Few things say self-made like getting covertly bankrolled by wealthy donors for decades at a time with no real consequence. Of all the things you can say about Clarence Thomas excusing the legal ramifications of being given hundreds of thousands of dollars because one of the people he asked said it was okay, you cannot call him inconsistent. Hating affirmative action for staining him with the stigma that he doesn’t belong in places of high prestige has not prevented Thomas from taking PR handouts from those aiming to boost his reputation. From the ABA Journal:
[Leonard Leo’s] fundraising prowess was on display in advance of the 25th anniversary of Justice Clarence Thomas’ Supreme Court confirmation. Conservative nonprofits “steered” by Leo spent at least $1.8 million for a “coordinated and sophisticated” public relations campaign supporting Thomas, according to the Washington Post’s examination of records and interviews.
“The campaign would stretch on for years and include the creation and promotion of a laudatory film about Thomas, advertising to boost positive content about him during internet searches, and publication of a book about his life,” the Washington Post reports.
Few things say merit like manipulating SEO so that when people search for your name the bad sexual assault allegations don’t come up. I wonder when the fanfare about the book will pop up. Considering that conservatives were up in a tiffy over Sotomayor’s book, surely discovering that Thomas’s was a poorly concealed PR stunt will push these good faith actors to interrogate their held biases about this justice.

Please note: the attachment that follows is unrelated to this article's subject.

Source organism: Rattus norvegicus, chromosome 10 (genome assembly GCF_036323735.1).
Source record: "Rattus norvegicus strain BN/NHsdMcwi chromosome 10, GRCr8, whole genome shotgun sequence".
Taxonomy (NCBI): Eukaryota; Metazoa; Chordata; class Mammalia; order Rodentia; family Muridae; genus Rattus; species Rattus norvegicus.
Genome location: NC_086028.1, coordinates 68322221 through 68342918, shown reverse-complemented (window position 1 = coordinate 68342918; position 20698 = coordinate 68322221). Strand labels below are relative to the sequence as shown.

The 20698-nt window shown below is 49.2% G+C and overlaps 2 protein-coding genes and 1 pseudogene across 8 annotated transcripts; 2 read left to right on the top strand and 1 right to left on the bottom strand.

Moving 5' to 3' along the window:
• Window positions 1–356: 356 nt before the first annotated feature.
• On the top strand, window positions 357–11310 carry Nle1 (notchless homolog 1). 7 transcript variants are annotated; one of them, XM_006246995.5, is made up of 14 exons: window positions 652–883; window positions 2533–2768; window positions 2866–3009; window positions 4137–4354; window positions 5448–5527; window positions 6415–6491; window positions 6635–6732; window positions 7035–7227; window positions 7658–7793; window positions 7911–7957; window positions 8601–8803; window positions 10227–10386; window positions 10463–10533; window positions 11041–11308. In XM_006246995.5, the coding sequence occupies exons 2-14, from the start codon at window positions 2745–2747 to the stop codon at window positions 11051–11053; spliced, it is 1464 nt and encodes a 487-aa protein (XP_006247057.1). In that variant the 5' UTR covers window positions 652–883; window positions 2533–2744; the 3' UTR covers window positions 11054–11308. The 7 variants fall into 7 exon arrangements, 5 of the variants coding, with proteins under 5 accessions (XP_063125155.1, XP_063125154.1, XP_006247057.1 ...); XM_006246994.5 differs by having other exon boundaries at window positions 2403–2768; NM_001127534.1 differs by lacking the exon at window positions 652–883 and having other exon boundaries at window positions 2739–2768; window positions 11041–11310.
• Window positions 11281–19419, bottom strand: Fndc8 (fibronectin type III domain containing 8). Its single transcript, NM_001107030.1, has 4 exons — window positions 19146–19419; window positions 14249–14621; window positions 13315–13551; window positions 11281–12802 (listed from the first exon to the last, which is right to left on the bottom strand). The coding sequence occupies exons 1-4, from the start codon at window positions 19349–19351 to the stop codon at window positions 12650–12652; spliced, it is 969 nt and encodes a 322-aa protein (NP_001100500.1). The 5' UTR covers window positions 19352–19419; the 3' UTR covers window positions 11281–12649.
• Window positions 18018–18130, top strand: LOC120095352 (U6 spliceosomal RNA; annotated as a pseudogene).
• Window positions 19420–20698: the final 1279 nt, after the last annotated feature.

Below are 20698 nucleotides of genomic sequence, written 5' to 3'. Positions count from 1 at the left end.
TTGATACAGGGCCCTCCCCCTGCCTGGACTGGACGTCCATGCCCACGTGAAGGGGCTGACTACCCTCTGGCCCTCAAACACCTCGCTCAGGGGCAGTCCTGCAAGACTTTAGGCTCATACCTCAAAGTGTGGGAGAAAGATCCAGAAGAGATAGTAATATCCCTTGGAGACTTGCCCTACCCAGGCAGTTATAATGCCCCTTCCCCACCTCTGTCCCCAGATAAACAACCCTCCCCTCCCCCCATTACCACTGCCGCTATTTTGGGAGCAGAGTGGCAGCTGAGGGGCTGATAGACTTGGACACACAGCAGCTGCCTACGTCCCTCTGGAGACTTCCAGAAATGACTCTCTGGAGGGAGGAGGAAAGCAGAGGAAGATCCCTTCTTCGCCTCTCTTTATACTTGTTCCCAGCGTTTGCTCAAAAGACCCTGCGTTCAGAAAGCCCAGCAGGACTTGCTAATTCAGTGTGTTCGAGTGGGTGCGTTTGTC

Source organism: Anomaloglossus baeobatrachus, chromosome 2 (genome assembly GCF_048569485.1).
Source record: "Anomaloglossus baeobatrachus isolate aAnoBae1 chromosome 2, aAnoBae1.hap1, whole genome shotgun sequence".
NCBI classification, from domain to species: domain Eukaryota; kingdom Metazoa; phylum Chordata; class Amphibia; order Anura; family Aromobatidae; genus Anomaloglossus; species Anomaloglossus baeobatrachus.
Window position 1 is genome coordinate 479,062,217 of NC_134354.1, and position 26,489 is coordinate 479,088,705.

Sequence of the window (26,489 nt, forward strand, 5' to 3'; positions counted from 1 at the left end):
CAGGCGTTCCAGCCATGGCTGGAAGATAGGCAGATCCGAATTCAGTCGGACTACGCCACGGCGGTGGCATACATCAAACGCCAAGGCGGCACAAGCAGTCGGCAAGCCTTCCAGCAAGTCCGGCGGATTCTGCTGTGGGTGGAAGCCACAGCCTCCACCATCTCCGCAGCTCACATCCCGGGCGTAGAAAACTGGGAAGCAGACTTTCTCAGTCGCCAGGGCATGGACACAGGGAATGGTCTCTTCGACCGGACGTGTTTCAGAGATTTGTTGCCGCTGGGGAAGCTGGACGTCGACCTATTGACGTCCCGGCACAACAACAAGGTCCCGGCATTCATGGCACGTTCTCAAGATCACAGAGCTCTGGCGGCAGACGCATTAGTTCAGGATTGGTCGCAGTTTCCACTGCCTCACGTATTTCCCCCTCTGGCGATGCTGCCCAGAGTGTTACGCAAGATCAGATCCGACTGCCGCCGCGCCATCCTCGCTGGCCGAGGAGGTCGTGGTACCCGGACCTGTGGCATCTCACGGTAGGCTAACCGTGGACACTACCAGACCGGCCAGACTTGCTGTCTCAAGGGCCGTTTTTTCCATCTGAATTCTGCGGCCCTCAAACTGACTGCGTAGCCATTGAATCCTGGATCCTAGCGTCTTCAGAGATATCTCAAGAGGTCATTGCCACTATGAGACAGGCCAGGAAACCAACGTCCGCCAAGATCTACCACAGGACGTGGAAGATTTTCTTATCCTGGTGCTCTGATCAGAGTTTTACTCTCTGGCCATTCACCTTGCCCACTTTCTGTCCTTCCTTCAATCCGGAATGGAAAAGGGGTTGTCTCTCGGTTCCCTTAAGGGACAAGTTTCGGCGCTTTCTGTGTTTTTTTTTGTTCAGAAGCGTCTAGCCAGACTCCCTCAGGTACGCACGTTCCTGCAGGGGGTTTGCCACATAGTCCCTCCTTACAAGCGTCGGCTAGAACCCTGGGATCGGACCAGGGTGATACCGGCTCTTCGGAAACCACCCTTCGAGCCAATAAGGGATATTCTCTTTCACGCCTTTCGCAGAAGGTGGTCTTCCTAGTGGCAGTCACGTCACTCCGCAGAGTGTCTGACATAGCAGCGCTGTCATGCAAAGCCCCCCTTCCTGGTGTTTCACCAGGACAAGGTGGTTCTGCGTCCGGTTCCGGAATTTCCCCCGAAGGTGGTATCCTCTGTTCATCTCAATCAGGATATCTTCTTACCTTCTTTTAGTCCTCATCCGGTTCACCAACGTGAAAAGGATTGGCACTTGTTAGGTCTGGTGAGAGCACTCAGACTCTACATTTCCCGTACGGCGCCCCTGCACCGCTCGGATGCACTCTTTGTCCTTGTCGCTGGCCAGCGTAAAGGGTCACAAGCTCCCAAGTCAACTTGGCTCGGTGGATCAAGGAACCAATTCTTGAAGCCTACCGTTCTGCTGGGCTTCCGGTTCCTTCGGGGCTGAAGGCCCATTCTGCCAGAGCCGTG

If that wasn’t enough for you, the ball doesn’t stop with Leo.
While being paid, Paoletta wrote op-eds attacking Thomas accuser Anita Hill and supporting Thomas. He also worked with a public relations company tied to conservative nonprofits that created a Thomas fan Twitter account and websites that supported Thomas and opposed Hill’s accusations.
And to think, whenever I thought of an infamous celebrity that reached fame in part thanks to creating dummy accounts to boost his numbers, I thought of Lil B. I should have been thinking of Thomas.
The public relations campaign is likely to continue due to phenomenal reporting and Thomas not being bound by a code of ethics like most other members of the judiciary.
Chris Williams became a social media manager and assistant editor for Above the Law in June 2021. Prior to joining the staff, he moonlighted as a minor Memelord™ in the Facebook group Law School Memes for Edgy T14s. He endured Missouri long enough to graduate from Washington University in St. Louis School of Law. He is a former boatbuilder who cannot swim, a published author on critical race theory, philosophy, and humor, and has a love for cycling that occasionally annoys his peers. You can reach him by email at email@example.com and by tweet at @WritesForRent.